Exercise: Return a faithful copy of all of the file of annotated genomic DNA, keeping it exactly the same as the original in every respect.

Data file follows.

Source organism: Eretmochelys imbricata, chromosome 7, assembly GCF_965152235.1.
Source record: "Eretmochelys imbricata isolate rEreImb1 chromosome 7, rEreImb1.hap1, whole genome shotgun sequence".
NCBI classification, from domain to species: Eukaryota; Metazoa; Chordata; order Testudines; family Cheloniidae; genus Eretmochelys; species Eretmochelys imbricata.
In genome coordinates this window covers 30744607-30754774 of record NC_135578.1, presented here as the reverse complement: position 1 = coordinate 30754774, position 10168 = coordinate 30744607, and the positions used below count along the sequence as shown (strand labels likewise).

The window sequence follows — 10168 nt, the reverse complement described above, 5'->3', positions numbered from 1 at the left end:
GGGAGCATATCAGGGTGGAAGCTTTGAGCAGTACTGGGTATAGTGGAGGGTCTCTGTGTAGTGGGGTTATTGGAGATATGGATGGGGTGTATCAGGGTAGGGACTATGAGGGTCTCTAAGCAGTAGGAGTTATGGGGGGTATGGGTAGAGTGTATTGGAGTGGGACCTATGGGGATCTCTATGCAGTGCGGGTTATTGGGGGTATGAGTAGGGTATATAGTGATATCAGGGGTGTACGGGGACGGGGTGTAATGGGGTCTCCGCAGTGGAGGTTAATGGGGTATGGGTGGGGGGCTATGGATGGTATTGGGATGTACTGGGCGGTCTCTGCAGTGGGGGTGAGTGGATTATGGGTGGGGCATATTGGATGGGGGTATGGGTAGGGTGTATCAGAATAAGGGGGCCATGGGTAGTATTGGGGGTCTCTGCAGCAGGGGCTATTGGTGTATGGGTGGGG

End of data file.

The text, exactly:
Source organism: Eretmochelys imbricata, chromosome 7, assembly GCF_965152235.1.
Source record: "Eretmochelys imbricata isolate rEreImb1 chromosome 7, rEreImb1.hap1, whole genome shotgun sequence".
NCBI classification, from domain to species: Eukaryota; Metazoa; Chordata; order Testudines; family Cheloniidae; genus Eretmochelys; species Eretmochelys imbricata.
In genome coordinates this window covers 30744607-30754774 of record NC_135578.1, presented here as the reverse complement: position 1 = coordinate 30754774, position 10168 = coordinate 30744607, and the positions used below count along the sequence as shown (strand labels likewise).

The window sequence follows — 10168 nt, the reverse complement described above, 5'->3', positions numbered from 1 at the left end:
GGGAGCATATCAGGGTGGAAGCTTTGAGCAGTACTGGGTATAGTGGAGGGTCTCTGTGTAGTGGGGTTATTGGAGATATGGATGGGGTGTATCAGGGTAGGGACTATGAGGGTCTCTAAGCAGTAGGAGTTATGGGGGGTATGGGTAGAGTGTATTGGAGTGGGACCTATGGGGATCTCTATGCAGTGCGGGTTATTGGGGGTATGAGTAGGGTATATAGTGATATCAGGGGTGTACGGGGACGGGGTGTAATGGGGTCTCCGCAGTGGAGGTTAATGGGGTATGGGTGGGGGGCTATGGATGGTATTGGGATGTACTGGGCGGTCTCTGCAGTGGGGGTGAGTGGATTATGGGTGGGGCATATTGGATGGGGGTATGGGTAGGGTGTATCAGAATAAGGGGGCCATGGGTAGTATTGGGGGTCTCTGCAGCAGGGGCTATTGGTGTATGGGTGGGG